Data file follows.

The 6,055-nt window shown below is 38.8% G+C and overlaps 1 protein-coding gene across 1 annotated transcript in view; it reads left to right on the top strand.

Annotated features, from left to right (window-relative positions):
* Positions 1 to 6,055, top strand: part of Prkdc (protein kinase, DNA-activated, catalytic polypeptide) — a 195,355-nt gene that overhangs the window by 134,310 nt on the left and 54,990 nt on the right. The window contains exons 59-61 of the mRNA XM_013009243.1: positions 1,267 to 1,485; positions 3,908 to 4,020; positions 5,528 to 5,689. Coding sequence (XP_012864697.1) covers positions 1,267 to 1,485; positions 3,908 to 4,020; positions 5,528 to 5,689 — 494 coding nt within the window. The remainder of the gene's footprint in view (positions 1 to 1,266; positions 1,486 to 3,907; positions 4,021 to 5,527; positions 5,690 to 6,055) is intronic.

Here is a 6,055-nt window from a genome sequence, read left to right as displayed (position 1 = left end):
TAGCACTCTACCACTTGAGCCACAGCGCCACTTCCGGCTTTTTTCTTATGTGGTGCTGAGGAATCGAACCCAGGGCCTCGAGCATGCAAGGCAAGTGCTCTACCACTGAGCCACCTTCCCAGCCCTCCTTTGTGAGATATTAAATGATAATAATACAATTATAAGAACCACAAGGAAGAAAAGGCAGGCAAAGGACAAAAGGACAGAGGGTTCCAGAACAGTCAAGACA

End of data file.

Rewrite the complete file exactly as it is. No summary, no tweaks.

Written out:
The 6,055-nt window shown below is 38.8% G+C and overlaps 1 protein-coding gene across 1 annotated transcript in view; it reads left to right on the top strand.

Annotated features, from left to right (window-relative positions):
* Positions 1 to 6,055, top strand: part of Prkdc (protein kinase, DNA-activated, catalytic polypeptide) — a 195,355-nt gene that overhangs the window by 134,310 nt on the left and 54,990 nt on the right. The window contains exons 59-61 of the mRNA XM_013009243.1: positions 1,267 to 1,485; positions 3,908 to 4,020; positions 5,528 to 5,689. Coding sequence (XP_012864697.1) covers positions 1,267 to 1,485; positions 3,908 to 4,020; positions 5,528 to 5,689 — 494 coding nt within the window. The remainder of the gene's footprint in view (positions 1 to 1,266; positions 1,486 to 3,907; positions 4,021 to 5,527; positions 5,690 to 6,055) is intronic.

Here is a 6,055-nt window from a genome sequence, read left to right as displayed (position 1 = left end):
TAGCACTCTACCACTTGAGCCACAGCGCCACTTCCGGCTTTTTTCTTATGTGGTGCTGAGGAATCGAACCCAGGGCCTCGAGCATGCAAGGCAAGTGCTCTACCACTGAGCCACCTTCCCAGCCCTCCTTTGTGAGATATTAAATGATAATAATACAATTATAAGAACCACAAGGAAGAAAAGGCAGGCAAAGGACAAAAGGACAGAGGGTTCCAGAACAGTCAAGACA